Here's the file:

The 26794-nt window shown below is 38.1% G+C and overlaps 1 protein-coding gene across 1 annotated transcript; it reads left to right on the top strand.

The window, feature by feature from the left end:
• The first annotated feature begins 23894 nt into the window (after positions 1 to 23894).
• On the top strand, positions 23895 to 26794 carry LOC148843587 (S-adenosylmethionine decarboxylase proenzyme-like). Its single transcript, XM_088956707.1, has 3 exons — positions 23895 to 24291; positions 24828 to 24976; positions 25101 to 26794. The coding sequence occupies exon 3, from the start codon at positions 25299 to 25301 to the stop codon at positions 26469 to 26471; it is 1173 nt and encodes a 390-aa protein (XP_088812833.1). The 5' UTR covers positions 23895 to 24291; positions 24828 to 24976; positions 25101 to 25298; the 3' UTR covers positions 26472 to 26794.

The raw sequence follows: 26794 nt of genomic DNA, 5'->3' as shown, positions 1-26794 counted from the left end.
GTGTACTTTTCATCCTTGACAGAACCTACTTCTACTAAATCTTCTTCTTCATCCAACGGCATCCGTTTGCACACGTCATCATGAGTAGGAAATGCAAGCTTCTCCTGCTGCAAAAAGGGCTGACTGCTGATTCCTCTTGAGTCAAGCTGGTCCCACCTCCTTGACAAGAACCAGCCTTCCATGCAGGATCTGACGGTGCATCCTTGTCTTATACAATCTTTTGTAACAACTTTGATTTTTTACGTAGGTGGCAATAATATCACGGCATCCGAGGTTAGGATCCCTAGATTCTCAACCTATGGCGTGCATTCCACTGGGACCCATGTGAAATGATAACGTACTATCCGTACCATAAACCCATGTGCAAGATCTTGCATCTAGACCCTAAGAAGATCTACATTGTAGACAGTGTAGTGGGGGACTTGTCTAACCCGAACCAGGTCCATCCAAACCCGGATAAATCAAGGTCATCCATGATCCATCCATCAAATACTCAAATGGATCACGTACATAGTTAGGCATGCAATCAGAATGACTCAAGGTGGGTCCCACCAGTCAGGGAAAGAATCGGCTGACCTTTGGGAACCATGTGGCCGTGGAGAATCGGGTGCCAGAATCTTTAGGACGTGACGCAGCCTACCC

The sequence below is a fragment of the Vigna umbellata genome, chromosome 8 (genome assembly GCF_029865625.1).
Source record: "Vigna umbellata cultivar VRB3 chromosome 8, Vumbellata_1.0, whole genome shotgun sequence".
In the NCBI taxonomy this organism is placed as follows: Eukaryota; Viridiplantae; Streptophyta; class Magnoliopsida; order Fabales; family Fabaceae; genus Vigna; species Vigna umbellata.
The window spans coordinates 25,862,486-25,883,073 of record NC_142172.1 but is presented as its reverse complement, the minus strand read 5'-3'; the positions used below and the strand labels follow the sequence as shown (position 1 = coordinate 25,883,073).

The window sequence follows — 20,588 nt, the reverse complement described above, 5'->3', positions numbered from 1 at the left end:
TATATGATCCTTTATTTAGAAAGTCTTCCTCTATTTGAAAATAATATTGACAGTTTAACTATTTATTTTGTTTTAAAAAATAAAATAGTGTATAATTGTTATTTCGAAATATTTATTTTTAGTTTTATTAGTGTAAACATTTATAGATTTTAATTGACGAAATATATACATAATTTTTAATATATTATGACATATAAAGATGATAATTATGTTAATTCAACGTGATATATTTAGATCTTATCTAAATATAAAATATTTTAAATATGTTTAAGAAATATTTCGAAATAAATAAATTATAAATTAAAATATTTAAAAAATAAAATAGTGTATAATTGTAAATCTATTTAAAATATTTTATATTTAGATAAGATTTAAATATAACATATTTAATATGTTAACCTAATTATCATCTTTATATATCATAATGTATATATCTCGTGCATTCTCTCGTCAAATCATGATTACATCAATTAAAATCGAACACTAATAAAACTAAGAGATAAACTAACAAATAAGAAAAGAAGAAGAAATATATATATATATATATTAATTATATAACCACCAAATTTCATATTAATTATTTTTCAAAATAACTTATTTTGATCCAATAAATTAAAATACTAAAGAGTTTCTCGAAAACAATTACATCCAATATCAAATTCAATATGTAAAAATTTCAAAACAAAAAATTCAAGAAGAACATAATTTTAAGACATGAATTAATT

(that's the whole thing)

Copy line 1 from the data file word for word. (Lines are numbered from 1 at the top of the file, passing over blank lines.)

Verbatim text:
The 26794-nt window shown below is 38.1% G+C and overlaps 1 protein-coding gene across 1 annotated transcript; it reads left to right on the top strand.